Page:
Could You Be Responsible for the Decline in Local Wildlife?

By on August 23, 2013

Concerns surrounding local wildlife means charities like the RSPB are campaigning for more of us to take steps to make out gardens more eco-friendly. Their plea for the general public to ‘give nature a home’ comes after animals like hedgehogs have been revealed to be under threat of extinction in the UK, as the clash of the natural and man-made worlds destroys more and more of their natural habitat.

If you don’t want to consider yourself accountable for the extinction of local wildlife in your area, then you need to take steps towards making your garden more eco-friendly. It doesn’t have to be expensive, and you might actually be surprised at some of the simple additions to your garden that could provide a safe haven for animals in your area.

Feed the birds

Feed the birds

Something as simple as a bird feeder can help the local bird population through tough times in the winter. All year round though, if birds have a reliable source of food, then they are far less likely to struggle for survival. A bird bath can also help as it gives somewhere for them to drink from, as well as wash. Bathing in water is actually crucial for birds, especially in the winter, as the liquid helps to make their feathers easier to preen, which spreads oil on their feathers and creates a waterproof sealant. If you lend the local birds in your area a hand, then they’re much more likely to survive in an ever-changing habitat.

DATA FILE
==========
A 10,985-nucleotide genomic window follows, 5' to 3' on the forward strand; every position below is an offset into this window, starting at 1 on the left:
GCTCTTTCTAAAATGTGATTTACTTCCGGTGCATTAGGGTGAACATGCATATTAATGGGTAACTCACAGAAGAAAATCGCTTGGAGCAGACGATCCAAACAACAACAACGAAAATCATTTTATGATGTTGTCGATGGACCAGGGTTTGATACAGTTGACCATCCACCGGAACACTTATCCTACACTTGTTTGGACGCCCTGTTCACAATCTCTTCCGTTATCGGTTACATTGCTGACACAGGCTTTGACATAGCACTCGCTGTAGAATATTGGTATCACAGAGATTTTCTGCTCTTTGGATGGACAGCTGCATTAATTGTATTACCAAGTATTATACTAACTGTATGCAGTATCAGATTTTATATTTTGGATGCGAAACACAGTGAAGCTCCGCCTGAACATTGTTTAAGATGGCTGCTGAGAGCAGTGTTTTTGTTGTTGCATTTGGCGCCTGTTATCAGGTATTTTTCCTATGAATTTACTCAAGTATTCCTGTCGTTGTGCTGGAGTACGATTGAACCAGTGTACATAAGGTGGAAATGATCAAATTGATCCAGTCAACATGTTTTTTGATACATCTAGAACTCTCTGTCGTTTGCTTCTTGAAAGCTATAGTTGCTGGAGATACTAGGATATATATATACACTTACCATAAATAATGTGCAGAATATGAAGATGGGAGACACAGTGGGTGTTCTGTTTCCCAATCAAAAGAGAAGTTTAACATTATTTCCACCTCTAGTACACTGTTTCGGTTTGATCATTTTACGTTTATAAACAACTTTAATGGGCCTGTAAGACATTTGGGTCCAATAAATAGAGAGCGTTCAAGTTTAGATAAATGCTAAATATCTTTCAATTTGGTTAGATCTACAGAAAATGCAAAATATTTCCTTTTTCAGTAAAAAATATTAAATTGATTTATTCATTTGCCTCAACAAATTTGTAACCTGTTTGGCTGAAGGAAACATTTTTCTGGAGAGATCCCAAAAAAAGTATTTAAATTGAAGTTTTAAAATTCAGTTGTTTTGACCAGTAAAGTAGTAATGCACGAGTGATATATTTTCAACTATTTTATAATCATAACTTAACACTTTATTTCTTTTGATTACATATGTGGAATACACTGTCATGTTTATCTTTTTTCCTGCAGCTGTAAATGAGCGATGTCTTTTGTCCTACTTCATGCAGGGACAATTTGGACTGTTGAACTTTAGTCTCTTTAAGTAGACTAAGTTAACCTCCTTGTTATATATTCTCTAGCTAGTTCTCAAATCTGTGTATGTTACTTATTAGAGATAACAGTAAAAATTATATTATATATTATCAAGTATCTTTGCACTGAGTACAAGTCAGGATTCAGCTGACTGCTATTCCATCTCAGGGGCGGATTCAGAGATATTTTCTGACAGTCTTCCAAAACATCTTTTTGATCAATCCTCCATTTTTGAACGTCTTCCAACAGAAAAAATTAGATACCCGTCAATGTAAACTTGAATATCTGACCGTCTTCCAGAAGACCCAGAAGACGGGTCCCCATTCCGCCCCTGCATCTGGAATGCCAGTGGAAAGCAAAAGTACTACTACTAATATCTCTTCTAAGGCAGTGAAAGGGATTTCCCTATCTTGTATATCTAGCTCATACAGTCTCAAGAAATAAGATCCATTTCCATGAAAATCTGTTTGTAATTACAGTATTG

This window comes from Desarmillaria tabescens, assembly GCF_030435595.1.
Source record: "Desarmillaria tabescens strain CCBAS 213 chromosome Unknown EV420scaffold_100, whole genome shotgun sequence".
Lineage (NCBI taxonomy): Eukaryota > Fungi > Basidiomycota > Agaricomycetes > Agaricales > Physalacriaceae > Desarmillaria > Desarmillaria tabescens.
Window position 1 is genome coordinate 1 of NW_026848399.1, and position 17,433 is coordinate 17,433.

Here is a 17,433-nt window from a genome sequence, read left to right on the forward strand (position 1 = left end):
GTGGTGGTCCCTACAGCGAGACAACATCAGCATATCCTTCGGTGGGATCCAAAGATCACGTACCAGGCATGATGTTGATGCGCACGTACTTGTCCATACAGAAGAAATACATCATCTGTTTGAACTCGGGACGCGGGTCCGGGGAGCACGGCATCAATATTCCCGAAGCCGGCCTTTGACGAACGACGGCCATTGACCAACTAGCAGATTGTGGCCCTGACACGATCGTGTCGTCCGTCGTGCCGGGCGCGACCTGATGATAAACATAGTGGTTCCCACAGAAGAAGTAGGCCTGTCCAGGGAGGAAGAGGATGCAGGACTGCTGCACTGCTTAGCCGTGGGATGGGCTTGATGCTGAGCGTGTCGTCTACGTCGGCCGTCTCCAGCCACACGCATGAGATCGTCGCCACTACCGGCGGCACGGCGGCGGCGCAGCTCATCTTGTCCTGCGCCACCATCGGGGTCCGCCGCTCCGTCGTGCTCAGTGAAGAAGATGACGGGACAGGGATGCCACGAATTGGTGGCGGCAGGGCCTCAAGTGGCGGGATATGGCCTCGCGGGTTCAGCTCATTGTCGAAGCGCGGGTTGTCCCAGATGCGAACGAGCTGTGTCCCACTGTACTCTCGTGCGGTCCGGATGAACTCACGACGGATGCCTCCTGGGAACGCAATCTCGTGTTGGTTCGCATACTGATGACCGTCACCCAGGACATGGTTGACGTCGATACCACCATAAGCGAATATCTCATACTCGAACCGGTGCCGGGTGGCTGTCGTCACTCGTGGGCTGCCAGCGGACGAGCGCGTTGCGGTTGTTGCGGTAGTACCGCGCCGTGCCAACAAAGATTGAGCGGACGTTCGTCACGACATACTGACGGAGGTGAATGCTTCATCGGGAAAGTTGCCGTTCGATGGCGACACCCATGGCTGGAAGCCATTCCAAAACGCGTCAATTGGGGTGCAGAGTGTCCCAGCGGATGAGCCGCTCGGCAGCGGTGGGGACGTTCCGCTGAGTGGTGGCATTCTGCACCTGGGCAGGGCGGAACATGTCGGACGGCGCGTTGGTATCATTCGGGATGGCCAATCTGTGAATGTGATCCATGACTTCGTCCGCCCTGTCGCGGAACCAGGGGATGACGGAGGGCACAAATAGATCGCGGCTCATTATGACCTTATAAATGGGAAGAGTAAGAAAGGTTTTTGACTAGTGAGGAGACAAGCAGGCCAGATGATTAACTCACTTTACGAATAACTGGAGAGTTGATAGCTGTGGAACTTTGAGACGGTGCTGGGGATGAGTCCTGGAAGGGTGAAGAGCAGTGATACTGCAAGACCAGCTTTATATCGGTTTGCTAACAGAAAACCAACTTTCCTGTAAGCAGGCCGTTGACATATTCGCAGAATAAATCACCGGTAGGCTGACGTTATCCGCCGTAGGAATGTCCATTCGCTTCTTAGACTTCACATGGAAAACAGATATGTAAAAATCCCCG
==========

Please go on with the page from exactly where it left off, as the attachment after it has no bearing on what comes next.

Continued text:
Make dead wood piles

Make dead wood piles

Dead wood piles are beneficial to the aspects of your local ecosystem that are most commonly overlooked, such as insects, moss and fungi. Perfectly-mowed lawns and preened foliage might look nice, but it’s a rather selfish indulgence on our part, as a perfectly maintained garden doesn’t do much to help wildlife. Ash, oak and beech logs are particularly good for wildlife, and you could even make the log pile into a feature by arranging it creatively and letting ivy grow over it.

Use natural materials

natural materials in your garden

If you want to benefit the eco system on a grander scale, then using natural materials in your garden is extremely helpfulfor the environment. Man-made materials like plastic can introduce toxins to your garden’s water supply and to the wider environment during the manufacturing process, so it’s best to invest in natural materials like stone paving and wooden furniture from somewhere like Shackletons Lifestyle.

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